One January morning in 1800, a mysterious being emerged from the woods near Aveyron in France. The size of a twelve year-old boy, dressed only in a torn shirt, this strange creature was unbothered by the winter cold and oblivious to his nakedness. He grunted but didn’t speak, and he ate ravenously. He became known as the Wild Boy of Aveyron.
The discovery of the wild boy stimulated considerable interest among educators. Was he an example of Jean-Jacques Rousseau’s ‘noble savage’? Would the boy’s innate abilities allow him to ‘discover’ how the world works, just like Rousseau’s famous Émile?
Jean-Marc Itard, a Parisian doctor, undertook to find out. He adopted the child and named him Victor after a character in a play about a wild boy. (The woods seemed to be full of them in those days.) Based on Rousseau’s theories, Itard developed a program of discovery-based education. Instead of showing Victor how to add up numbers or attach sounds to letters and words to objects, Itard took the boy on field trips—to the zoo, museums and concerts. Following Rousseau, Itard believed that exposing the child to a stimulating environment would allow him to teach himself how to speak, read and do mathematics.
Alas, the experiment failed. Victor learned little and only ever said one word, lait (milk). After five years, teacher and pupil parted. The boy could not go back to the woods nor could he function in the urban world of Paris. He remained in the care of Itard’s housekeeper until he died.
Victor’s sad fate caused educators to question the value of Rousseau’s educational ideas, but the philosopher’s supporters fought back. Itard’s teaching methods were perfectly adequate, they claimed. Victor was just incapable of learning. He was probably retarded, or autistic or intellectually disadvantaged by his life in the woods.
This ‘heads I win, tails you lose’ logic is depressingly common in education. By blaming the child for failing to learn, ineffective, even ludicrous, educational methods can remain in use for decades. In his famous 1955 book, Why Johnny Can’t Read, Rudolf Flesh showed how a widely used teaching method, ‘whole language learning’, failed to teach school children to read. Flesh recommended teaching phonics instead. Sixty-three years later, we are still fighting about it.
Maths faces similar problems. Rejecting what they call ‘drill and kill’, some teachers shun traditional teaching methods such as memorising multiplication tables. They encourage students to deduce their own arithmetic techniques. The result, as measured by the OECD’s Program for International Student Assessment (Pisa) has been plummeting numeracy scores.
The same story keeps repeating. Numerous studies have shown that ‘student-centred learning’ (allowing students to teach themselves) is inferior to teacher-led instruction, but educators continue to claim the opposite. The latest to do so is Dr Pasi Sahlberg, a Finnish educator soon to take up a position in Sydney.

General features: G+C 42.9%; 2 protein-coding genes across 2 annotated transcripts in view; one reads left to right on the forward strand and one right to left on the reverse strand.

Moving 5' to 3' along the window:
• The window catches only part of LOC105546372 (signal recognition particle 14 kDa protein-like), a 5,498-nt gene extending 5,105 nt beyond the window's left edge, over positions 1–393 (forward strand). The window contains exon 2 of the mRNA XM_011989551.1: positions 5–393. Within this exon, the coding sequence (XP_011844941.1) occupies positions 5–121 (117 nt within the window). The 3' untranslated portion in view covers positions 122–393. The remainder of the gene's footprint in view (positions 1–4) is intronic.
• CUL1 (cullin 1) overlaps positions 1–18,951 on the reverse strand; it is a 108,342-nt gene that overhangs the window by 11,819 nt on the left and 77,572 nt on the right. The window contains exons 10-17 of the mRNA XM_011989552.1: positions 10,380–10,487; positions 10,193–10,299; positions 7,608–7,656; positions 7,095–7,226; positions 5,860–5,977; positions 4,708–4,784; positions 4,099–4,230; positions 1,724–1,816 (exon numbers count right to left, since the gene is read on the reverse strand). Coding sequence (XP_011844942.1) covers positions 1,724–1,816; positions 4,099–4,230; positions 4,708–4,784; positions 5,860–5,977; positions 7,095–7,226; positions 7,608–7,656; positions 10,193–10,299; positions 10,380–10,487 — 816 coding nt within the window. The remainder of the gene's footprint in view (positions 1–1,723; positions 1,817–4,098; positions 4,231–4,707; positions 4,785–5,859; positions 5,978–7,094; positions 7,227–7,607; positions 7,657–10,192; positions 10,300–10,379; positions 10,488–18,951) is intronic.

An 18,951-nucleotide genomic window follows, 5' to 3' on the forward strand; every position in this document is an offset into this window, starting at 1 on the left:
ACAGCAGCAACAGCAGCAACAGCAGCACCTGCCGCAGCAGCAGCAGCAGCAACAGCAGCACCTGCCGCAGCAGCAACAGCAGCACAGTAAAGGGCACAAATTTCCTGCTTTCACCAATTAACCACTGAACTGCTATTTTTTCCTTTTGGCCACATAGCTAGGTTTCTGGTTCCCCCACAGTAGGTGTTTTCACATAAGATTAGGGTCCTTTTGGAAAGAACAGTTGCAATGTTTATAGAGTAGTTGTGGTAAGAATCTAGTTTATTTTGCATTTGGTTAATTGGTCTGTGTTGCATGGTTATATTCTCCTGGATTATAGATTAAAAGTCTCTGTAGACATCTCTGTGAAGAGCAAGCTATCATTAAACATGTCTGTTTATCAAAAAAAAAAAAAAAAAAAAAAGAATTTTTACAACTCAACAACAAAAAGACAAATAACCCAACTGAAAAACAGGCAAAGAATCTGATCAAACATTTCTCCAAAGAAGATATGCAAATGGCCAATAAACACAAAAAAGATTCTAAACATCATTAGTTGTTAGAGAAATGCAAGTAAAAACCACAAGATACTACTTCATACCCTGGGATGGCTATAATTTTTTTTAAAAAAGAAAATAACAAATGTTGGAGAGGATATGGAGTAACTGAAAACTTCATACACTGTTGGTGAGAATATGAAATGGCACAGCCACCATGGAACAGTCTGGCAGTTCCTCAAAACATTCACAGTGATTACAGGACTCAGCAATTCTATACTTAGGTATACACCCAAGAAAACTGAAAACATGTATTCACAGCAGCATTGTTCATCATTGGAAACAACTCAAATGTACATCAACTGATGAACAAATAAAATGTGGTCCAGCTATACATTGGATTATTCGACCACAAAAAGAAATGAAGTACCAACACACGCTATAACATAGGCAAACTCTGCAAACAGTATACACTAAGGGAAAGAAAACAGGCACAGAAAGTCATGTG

Even before arriving in Sydney, Sahlberg dismissed Australia’s national assessment of literacy and numeracy skills (Naplan) as ‘harmful’ to children. (Here is a question from the Year 3 Naplan: Ben collected 68 cans. Jack collected 109 cans. How many cans did Ben and Jack collect altogether? Can you spot the harm?)
Sahlberg singles out Melbourne’s Templestowe College as an example to be emulated nationally. Templestowe permits students to choose which subjects they would like to study and how they wish to learn. According to its principal, ‘everything is negotiable’ including what time kids turn up for school. Students even help to choose their ‘learning mentors’ (Templestowe’s pretentious term for what most other schools call teachers).
The principal of Templestowe says that giving students the freedom to choose teachers, subjects, learning methods and even school starting times allows them to take charge and learn in their own special ways.
Does this approach to education work? The only way to find out is by assessing Templestowe’s students’ learning using a standardised measure of educational achievement. In other words, by having them sit those ‘harmful’ Naplan tests. Unfortunately, only 63 per cent of Templestowe’s Year 9 students sat the Naplan examination last year (the national average is 91 per cent). Why did so many Templestowe’s students avoid Naplan? What would the results have shown had these students sat the examination? It is impossible to know. What we can say is that Sahlberg singled out a school for praise with no evidence on which to base his judgement.
Dr Sahlberg should know better. His own country’s Pisa scores slipped as its education system moved from formal teacher-led instruction to student-centred learning. Canada now scores higher than Finland in mathematics and reading; and Estonia (Finland’s neighbour) scores higher in science. The top Pisa performers in the world are all Asian and not one of them follows Sahlberg’s advice. Learning is teacher-led, school days are long, homework is routine, public accountability is the norm and there are plenty of assessments. It is telling that Australia has not imported education advisors from these world-leading countries. Following their advice would mean embracing traditional teaching methods—modelling, drilling, practice and lots of hard work. Who needs all that when we can achieve great results by magic?
Idealistic educational fads promising effortless achievement have an understandable appeal, but they did not work for Victor and they have produced tragic outcomes for generations of students. Instead of rejecting tests such as Naplan, we should use them to find out which teaching techniques work best and then disseminate those techniques around the country.
The education of our children is too important to be trusted to fanciful ideas about how students learn.
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